Remko Scha / Trademarktm
Amsterdam, 1993
Dialogue between
two souls

- 'I'll put down a line.'
- 'Where?'
- 'Here, from here.'
- 'To where?'
- 'To there. From A to B.'
- 'A straight line?'
- 'Possibly. Or any other line. Or rather: any possible collection of possible points that linked together constitute a line between
A and B.'
- 'Isn't that rather a lot? How do you select?'
- 'Yes and no. It is a lot, and I don't select. I follow any impulse. I have a lot of pictures in my head, you must know.'
- 'And you want to show them?'
- 'Not necessarily. For me the pictures are not the matter, but the connections between them. Correction: the possible connections.'
- 'Say you have two pictures. What is the connection between those two? When you set out the way you do, there must be an infinite number of possibilities!'
- 'Yes...'
- 'Do you want to portray infinity?'
- 'Infinity exists. There isn't much to portray about that.'
- 'A reflection then, in the platonic sense maybe?'
- '...'
- 'Well. If you set out the way you suggest, by portraying some possibilities, you will indicate the range of possibilities. A dozen drawings, a hundred if you insist, will suffice to give an idea of the infinite collection...'
- 'If you know how they are made, as an arbitrary combination of elements from the collection of pictures I have in my head, one drawing should be enough. In principle you could derive all the others from that one.'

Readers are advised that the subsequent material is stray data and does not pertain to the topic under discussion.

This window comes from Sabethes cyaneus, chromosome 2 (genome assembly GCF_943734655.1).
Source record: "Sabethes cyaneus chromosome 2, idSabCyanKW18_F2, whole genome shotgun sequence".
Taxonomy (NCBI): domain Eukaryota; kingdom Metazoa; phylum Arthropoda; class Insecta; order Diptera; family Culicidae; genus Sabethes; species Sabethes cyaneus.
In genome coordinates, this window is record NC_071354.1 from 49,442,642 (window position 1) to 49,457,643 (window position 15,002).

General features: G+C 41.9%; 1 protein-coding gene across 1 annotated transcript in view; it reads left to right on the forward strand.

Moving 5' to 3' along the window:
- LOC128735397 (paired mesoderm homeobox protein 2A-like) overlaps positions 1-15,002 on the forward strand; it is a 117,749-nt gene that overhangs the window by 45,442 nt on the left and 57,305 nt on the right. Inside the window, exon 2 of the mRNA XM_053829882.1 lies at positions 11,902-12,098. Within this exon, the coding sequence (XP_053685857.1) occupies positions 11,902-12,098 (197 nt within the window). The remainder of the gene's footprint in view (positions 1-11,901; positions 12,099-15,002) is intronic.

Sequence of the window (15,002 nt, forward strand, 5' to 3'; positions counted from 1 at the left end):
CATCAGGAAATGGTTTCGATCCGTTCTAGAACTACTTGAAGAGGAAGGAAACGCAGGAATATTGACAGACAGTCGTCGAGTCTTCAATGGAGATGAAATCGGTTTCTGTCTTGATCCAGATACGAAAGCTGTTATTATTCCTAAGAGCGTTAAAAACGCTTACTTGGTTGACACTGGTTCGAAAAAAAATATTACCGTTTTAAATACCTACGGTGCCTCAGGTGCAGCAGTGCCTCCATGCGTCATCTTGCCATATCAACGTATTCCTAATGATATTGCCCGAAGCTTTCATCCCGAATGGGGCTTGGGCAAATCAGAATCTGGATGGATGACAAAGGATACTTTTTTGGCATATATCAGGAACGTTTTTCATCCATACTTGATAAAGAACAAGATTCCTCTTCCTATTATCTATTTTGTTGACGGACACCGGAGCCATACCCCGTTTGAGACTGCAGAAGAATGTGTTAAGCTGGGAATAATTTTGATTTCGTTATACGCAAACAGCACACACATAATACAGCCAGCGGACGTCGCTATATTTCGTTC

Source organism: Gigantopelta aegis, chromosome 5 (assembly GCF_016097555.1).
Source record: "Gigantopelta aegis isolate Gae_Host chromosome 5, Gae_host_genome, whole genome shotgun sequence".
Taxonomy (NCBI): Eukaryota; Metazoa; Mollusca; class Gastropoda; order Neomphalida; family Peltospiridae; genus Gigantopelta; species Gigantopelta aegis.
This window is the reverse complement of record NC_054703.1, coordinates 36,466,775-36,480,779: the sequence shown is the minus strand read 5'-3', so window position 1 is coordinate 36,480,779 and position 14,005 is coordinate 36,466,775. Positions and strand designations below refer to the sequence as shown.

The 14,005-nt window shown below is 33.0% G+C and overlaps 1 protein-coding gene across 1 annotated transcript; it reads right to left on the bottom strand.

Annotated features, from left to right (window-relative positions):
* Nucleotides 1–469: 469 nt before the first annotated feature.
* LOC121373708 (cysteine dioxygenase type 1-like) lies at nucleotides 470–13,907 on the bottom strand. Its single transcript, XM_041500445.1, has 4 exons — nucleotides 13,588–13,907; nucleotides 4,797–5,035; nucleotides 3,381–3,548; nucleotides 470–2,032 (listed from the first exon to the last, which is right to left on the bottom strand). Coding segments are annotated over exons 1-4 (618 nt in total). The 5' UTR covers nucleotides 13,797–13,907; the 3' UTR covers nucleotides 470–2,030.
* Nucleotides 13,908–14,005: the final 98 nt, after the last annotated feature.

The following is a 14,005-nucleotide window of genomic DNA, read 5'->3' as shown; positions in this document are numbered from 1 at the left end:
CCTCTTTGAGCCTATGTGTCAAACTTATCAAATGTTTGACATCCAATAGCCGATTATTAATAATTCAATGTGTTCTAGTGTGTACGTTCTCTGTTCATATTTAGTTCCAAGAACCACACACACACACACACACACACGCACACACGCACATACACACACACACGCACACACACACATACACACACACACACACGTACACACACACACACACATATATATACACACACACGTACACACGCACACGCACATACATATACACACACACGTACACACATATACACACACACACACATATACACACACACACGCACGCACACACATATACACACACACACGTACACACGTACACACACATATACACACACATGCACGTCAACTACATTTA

- 'How could I? I don't know which pictures you have in your head! And even if I did, I doubt you could summarize all your pictures in one drawing!'
- 'That is not my intention at all. I said: derive, not summarize. It's a matter of me drawing a line, not of what it looks like, or which examples lead to its form.'
- 'Then I should not have asked you 'where?', but 'why?''
- 'It is an impulse. Like eating, or sleeping, or even better, like breathing.'
- 'You can explain the need for eating and sleeping and certainly for breathing quite precisely. I don't see why you should die if you don't draw your line.'
- 'It is my raison d'être. If I don't breathe, I am not. If I don't draw, I am someone else. Which amounts to the same thing.'
- 'That is true. But again: why not just make that one drawing from which all the others can be derived? It would be the ultimate work of art, one comprising all that preceded it as well as all the one that will follow! Anyway: if it is like you say, every drawing made by anyone would suffice...'
- 'In a certain sense that is a correct interpretation: what I have in my head could lead to a picture which could have been designed by Leonardo. Or by someone else. The difference is not in the picture but in the method. The result is of little importance.'
- 'So why draw it? You could be contented with a description of the method then...'
- 'If the method would be independent of the result, and would only refer to itself - if it would equal itself - I would not contradict you. But as it is a method of conceiving pictures, it strikes me as pointless to show the method and not the pictures. Just as pointless as explaining someone how to bake a bread, without anyone actually baking it, and eating it.'
- 'Well, yes, the proof of the pudding is in the eating etcetera...'